Tuesday, August 18, 2015


Sinister record in grossing out the audience


The first thing to say concerns the atmosphere and the style of the film. It is bleak. It is dark. The only color is a few dots of red in a lot of black. We are always or nearly always underground, in tunnels, galleries, with running water, in sewers or equivalent places. It is always the night with just some red lights or fire cutting the darkness. Then when we are inside some buildings they are just like outside, in ruins, dirty, bleak, dark, bad hotels when it is not some kind of indescribable refuge for human rats. It is supposed to be Europe, some reduce it to Germany, after WW2 and it is just a vast wasteland abandoned to its own irreversible decay.

The characters are two let’s say ex-cops. One, Osborne, has fallen out of grace though he is the head and thinker of the film, and the other one, Fischer, is an ex-cop who ran away from police work to find some peace in Cairo. One day he accepts to be hypnotized by a doctor to try to find some solution to a case that is haunting him. This explains the blurred and fuzzy images, the lack of details and the concentration on desolation and a few details here and there that are hardly visible and recognizable or identifiable.

The only interest of the film, apart from this dystopian if not suicidal vision of Europe, is that Osborne advocates a special method to deal with serial killers. You have to enter their minds and penetrate their motivations. Why do they do this, why do they do it like that, and thus understand every single detail of the pattern of serial killers because they follow patterns. This is profiling as it was at the time devised by the FBI in Quantico. But the film shows that the cop runs a risk: he will little by little get into the tracks if not the footsteps of the killer in order to stop him by knowing what his next crime will be. He thus becomes the serial killer, and not only in a way, in reality. He has to stop and he did stop just in time.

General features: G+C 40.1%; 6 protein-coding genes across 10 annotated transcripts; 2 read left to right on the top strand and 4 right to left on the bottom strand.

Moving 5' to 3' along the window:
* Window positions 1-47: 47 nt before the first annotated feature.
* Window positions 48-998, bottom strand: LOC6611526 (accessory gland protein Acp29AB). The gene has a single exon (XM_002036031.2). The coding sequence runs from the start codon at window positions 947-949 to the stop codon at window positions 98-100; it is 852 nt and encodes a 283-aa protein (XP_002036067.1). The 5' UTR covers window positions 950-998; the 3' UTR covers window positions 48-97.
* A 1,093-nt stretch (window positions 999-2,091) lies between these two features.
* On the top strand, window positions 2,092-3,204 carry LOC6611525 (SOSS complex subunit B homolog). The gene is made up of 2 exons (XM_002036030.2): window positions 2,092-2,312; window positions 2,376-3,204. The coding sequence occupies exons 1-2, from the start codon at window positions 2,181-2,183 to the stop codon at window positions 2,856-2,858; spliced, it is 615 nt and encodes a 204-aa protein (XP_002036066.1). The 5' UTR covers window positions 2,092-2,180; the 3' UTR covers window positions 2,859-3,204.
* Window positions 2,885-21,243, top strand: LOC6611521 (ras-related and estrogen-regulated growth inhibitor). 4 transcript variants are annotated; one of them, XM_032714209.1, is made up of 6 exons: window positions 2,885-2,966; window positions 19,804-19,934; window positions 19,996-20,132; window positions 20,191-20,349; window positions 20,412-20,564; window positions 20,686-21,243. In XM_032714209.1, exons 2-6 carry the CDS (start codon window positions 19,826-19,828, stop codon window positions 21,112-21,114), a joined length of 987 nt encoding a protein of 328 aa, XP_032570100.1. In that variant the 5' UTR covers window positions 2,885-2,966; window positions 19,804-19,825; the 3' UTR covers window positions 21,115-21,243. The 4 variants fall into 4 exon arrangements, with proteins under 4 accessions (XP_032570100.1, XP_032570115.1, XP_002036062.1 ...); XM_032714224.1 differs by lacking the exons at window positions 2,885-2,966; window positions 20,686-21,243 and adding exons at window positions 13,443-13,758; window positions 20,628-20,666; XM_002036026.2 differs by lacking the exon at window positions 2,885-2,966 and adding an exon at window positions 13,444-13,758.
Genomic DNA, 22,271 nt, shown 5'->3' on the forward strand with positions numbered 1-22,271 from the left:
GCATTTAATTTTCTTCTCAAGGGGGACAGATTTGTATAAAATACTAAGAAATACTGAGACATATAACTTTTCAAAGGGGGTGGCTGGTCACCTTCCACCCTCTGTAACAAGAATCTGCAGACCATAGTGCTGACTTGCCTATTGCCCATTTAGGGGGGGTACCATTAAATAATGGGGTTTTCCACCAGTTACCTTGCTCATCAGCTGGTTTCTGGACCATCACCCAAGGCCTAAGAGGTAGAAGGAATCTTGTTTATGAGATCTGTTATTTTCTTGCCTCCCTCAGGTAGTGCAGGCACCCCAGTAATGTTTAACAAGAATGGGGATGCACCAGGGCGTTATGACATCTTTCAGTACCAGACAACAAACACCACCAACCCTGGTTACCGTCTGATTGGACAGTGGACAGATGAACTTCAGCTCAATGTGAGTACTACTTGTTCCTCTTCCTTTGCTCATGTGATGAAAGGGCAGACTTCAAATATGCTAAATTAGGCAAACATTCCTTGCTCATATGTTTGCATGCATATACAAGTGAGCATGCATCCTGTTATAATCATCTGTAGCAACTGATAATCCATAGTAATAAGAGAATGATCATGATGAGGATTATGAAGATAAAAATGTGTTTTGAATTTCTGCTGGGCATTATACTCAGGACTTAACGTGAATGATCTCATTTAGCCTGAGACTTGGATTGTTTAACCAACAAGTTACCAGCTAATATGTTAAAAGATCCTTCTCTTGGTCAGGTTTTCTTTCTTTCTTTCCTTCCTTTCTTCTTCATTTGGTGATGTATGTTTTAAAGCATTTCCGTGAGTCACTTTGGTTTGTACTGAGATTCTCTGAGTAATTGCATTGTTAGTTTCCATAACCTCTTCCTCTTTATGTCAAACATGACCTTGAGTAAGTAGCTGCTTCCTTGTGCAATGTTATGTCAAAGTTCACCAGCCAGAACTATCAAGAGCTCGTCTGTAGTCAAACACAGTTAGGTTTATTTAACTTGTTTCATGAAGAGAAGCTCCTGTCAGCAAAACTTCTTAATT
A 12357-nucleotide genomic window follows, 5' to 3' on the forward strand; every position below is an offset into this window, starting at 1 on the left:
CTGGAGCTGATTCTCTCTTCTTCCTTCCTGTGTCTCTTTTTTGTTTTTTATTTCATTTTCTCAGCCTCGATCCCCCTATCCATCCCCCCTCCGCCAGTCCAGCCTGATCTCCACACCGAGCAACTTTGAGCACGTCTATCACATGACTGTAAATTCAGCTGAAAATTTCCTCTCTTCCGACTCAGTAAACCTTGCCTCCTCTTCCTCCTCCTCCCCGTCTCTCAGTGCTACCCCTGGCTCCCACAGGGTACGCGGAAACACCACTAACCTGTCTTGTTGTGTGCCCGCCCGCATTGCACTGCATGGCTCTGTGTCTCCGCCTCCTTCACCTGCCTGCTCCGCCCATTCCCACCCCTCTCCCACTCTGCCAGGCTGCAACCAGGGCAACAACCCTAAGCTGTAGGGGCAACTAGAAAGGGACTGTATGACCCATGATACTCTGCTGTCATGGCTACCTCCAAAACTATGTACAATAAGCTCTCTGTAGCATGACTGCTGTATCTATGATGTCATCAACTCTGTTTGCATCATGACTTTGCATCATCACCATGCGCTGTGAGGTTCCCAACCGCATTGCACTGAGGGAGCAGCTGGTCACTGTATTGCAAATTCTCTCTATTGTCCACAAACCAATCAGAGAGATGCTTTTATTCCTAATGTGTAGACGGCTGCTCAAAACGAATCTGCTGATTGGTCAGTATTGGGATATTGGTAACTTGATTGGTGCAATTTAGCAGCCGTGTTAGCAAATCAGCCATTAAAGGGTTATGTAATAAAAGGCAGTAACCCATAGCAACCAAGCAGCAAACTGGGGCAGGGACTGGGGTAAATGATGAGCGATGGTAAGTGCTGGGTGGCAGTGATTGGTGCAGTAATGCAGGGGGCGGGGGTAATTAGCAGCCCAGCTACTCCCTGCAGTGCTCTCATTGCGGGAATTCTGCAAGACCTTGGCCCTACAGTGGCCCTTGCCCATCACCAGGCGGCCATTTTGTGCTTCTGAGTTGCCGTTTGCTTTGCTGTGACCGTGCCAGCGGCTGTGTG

I am not sure that the fact the prostitute he uses all along has had a child by the killer Harry Grey adds anything to the plot except that Fischer is thus put some more in the position and even place of the killer to make us even doubt whether he is not the killer himself. That’s the five seconds of tragedy, or rather melodrama. Of course we do not really know what is the past, what is the hypnosis or what is a new trip to Europe. Chronology is not important at all.

A film that is difficult to really penetrate because of this somber darkness that wraps everything, every detail in some unbearable horror. We are like repulsed by it more than in anyway attracted to it. Horrified no, terrified no, grossed out for sure.


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